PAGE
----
While the past decade has seen meaningful improvements in clinical outcomes for multiple myeloma patients, a subset of patients does not benefit from current therapeutics for unclear reasons. Many gene expression-based models of risk have been developed, but each model uses a different combination of genes and often involves assaying many genes making them difficult to implement. We organized the Multiple Myeloma DREAM Challenge, a crowdsourced effort to develop models of rapid progression in newly diagnosed myeloma patients and to benchmark these against previously published models. This effort lead to more robust predictors and found that incorporating specific demographic and clinical features improved gene expression-based models of high risk. Furthermore, post-challenge analysis identified a novel expression-based risk marker, PHF19, which has recently been found to have an important biological role in multiple myeloma. Lastly, we show that a simple four feature predictor composed of age, ISS, and expression of PHF19 and MMSET performs similarly to more complex models with many more gene expression features included.
Multiple myeloma (MM) is a hematological malignancy of terminally differentiated plasma cells (PCs) that reside within the bone marrow . It arises as a result of complex chromosomal translocations or aneuploidy with ~25,000–30,000 patients diagnosed annually in the United States [2, 3]. The disease’s clinical course depends on a complex interplay of molecular characteristics of the PCs and patient socio-demographic factors. While progress has been made with novel treatments extending the time to disease progression (and overall survival (OS)) for the majority of patients, a subset of 15–20% of newly diagnosed MM patients are characterized by an aggressive disease course with rapid disease progression and poor OS regardless of initial treatment [4,5,6]. Accurately predicting which newly diagnosed patients are at high risk is critical to designing studies that will lead to a better understanding of myeloma progression and facilitate the discovery of novel therapies that meet the needs of these patients.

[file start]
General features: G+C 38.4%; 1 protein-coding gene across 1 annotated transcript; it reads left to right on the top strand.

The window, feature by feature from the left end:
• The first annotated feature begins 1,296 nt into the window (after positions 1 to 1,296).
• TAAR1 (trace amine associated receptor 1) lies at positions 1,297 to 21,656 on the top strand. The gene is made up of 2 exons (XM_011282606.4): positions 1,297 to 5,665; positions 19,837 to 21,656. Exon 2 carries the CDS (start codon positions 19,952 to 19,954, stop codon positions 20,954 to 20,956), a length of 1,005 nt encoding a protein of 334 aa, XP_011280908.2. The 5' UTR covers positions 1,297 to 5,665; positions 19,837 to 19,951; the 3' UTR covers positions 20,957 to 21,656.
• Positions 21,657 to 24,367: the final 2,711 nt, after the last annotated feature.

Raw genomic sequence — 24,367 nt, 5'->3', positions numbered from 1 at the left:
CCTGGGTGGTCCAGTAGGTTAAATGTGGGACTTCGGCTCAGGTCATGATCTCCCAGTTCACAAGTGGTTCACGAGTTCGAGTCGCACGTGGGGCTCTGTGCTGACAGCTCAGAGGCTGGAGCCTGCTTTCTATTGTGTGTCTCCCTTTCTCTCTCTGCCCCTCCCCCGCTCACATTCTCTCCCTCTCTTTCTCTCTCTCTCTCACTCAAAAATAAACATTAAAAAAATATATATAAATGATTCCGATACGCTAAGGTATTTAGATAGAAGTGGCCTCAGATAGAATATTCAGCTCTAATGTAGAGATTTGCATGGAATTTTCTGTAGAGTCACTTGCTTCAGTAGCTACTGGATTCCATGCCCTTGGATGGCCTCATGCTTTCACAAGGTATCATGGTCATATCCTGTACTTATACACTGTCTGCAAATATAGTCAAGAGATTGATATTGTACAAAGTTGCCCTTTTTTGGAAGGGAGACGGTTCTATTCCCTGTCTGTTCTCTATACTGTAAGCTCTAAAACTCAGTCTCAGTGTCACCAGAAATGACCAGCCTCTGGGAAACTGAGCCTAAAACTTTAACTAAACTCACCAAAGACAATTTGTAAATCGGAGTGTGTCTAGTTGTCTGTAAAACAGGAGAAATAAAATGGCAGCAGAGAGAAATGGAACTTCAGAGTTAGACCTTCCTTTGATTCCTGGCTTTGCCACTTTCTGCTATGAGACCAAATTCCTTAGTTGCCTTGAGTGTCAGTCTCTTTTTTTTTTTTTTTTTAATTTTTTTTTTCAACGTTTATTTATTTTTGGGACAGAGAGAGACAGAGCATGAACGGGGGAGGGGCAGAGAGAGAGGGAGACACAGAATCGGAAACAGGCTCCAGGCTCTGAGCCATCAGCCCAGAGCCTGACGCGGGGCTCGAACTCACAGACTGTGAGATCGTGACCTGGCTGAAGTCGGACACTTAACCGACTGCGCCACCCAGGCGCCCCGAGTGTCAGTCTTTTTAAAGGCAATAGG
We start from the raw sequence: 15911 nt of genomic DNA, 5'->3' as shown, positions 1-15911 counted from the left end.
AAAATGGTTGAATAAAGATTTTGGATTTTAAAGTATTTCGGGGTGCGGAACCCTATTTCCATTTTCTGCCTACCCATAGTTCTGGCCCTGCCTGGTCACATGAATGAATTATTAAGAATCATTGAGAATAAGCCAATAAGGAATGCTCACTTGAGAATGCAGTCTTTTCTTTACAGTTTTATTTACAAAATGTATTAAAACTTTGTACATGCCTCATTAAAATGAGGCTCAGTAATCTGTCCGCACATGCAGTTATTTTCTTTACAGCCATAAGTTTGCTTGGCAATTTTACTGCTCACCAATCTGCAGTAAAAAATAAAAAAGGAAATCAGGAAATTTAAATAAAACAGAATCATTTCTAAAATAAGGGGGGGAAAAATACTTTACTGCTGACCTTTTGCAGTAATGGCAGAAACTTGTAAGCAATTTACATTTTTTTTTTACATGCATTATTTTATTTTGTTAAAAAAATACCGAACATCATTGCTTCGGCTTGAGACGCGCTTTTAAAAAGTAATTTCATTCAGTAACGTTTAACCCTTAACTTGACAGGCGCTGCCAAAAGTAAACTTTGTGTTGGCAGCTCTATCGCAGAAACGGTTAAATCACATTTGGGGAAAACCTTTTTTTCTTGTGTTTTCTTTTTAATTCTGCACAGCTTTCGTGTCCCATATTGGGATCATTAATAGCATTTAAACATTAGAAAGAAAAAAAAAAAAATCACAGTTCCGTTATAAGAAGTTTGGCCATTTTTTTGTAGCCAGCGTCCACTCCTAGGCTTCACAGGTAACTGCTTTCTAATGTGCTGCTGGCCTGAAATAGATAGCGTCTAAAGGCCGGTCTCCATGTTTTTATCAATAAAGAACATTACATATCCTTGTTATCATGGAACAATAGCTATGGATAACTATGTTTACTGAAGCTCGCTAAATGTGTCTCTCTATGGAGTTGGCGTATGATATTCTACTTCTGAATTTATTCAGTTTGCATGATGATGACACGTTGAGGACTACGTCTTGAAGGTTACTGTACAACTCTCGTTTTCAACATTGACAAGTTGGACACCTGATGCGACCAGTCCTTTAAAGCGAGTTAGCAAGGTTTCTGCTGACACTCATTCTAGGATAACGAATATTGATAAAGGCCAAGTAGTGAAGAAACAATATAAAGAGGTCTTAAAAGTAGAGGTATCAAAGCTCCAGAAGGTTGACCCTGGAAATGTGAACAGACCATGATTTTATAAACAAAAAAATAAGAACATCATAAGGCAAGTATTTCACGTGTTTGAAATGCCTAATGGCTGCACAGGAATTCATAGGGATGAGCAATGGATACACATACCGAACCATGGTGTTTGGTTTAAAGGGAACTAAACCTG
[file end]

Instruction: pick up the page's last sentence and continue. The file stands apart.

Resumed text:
To date most MM risk models use patient demographic data, clinical laboratory results and cytogenetic assays to predict clinical outcome. High risk defining cytogenetic alterations typically include deletion of 17p (del(17p)) and gain of 1q as well as t(14;16), t(14;20), and most commonly t(4;14), which leads to juxtaposition of MMSET with the immunoglobulin heavy chain locus enhancer, resulting in overexpression of the MMSET oncogene . While cytogenetic assays, in particular fluorescence in situ hybridization (FISH), are widely available, their risk prediction is sub-optimal and recently developed classifiers have used gene expression data to more accurately predict risk [7,8,9]. To investigate possible improvements to models of newly diagnosed myeloma progression, we organized the crowd sourced Multiple Myeloma DREAM Challenge, focusing on predicting high risk, defined as disease progression or death prior to 18 months from diagnosis. This benchmarking effort combined eight datasets, four which provided participants with clinical, cytogenetic, demographic and gene expression data to facilitate model development (N = 1624), and four hidden, independent data sets (N = 823) for unbiased validation. Over 800 people participated in this Challenge, resulting in the submission of 171 predictive algorithms for objective evaluation. Several models submitted to the Challenge demonstrated improved accuracy over existing state-of-the-art, published models.